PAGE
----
The Danakil, or Afar, depression, which encompasses a good portion of the eastern part of the Tigray region, is one of the earth’s hottest and most in hospitable places, with many points more than 100 metres (328 feet) below sea level and noontime temperatures soaring above 50 C (122F) It is the site of a dry salt taken to the highlands, where it is still in considerable demand and fetches a good price. The landscape of the Danakil seems carved from the infernos of hell and is a reminder of the furies that once ravaged this region, with volcanic cones rising above the scabs of black lava. Earth tremors are frequent, and there are several still active volcanoes n the area.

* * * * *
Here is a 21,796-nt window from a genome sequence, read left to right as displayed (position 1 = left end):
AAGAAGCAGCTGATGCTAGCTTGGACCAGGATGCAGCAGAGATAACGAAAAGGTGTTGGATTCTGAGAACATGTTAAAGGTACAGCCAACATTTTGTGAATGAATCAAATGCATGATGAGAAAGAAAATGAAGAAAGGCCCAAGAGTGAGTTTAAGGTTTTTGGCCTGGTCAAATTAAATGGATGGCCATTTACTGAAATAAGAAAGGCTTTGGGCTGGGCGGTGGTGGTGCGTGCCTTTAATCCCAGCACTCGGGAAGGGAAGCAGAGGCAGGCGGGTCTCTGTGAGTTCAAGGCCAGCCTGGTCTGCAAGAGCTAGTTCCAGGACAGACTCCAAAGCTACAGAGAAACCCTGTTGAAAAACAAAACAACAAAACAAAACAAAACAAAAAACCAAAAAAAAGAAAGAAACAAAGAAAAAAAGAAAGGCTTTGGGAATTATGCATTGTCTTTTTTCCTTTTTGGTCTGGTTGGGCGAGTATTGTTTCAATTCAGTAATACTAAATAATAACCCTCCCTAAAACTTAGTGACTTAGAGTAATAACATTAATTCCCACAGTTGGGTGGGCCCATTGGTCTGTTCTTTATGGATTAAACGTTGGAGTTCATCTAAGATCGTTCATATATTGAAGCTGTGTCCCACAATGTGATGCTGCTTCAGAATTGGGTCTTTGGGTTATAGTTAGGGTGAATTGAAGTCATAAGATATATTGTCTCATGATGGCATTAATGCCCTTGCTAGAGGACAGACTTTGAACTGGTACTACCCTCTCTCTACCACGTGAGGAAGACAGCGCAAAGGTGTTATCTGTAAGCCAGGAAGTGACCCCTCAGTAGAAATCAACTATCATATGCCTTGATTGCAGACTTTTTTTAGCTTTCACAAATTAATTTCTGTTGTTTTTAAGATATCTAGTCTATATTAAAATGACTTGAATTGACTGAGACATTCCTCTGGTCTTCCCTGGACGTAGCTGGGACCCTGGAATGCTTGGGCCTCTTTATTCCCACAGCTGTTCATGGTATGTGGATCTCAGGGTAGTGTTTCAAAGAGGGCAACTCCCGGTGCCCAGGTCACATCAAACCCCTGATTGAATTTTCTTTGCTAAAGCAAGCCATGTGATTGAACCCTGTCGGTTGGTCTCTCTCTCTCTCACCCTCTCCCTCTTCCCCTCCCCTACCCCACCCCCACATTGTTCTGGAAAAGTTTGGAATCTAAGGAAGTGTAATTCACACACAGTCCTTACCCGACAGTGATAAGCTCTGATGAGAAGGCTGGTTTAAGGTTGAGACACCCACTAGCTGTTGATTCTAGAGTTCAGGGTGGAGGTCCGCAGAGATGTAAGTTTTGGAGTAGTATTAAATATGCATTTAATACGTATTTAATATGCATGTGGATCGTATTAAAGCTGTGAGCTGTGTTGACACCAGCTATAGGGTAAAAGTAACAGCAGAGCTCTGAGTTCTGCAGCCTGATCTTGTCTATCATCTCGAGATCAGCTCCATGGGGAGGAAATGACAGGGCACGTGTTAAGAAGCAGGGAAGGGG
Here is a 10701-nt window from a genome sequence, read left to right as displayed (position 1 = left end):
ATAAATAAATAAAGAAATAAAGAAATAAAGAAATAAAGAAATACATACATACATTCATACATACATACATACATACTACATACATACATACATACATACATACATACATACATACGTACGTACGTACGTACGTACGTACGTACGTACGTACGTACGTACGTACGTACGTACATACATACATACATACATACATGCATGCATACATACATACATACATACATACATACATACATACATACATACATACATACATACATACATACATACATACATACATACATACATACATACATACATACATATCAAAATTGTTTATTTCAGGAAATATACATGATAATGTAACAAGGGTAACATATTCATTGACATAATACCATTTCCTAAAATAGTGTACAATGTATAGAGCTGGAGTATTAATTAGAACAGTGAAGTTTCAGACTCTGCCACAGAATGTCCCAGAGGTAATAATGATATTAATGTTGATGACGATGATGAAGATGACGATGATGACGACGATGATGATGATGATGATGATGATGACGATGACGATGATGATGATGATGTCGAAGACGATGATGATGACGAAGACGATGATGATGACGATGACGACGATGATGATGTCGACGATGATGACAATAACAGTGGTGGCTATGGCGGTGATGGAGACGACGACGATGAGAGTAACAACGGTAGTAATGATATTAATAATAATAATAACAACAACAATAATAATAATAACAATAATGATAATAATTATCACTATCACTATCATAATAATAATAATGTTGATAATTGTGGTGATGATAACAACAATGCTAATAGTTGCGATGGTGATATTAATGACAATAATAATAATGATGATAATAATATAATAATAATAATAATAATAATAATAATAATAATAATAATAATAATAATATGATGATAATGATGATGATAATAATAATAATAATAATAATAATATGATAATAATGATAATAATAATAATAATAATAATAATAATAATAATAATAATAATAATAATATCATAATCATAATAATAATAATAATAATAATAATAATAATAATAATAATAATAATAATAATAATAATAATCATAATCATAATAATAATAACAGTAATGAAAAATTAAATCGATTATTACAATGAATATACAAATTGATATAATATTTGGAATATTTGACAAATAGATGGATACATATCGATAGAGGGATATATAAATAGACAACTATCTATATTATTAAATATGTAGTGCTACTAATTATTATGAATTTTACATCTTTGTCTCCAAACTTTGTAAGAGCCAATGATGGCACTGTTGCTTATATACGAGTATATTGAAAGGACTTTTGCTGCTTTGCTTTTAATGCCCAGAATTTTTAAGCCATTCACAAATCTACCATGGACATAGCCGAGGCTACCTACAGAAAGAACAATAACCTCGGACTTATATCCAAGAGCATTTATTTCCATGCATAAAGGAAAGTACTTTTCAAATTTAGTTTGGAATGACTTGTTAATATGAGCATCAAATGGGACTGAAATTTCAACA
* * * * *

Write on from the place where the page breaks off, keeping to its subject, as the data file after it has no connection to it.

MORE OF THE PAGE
Amazingly, there is also wildlife to be seen here, particularly zebra and wild ass. And uninhabitable as this place may seem, it is nevertheless inhabited by thousands of Afar nomads. Tempestuous, proud, and individualistic, they live in small isolated groups and somehow manage to wrest a living –thanks to the salt –from this challenging and inhospitable wilderness. Using the camel as their beast of burden, they also keep sheep, goats, and cattle on the edge of the Danakil Desert or in the vicinity of the Awash River, where coarse grass grows.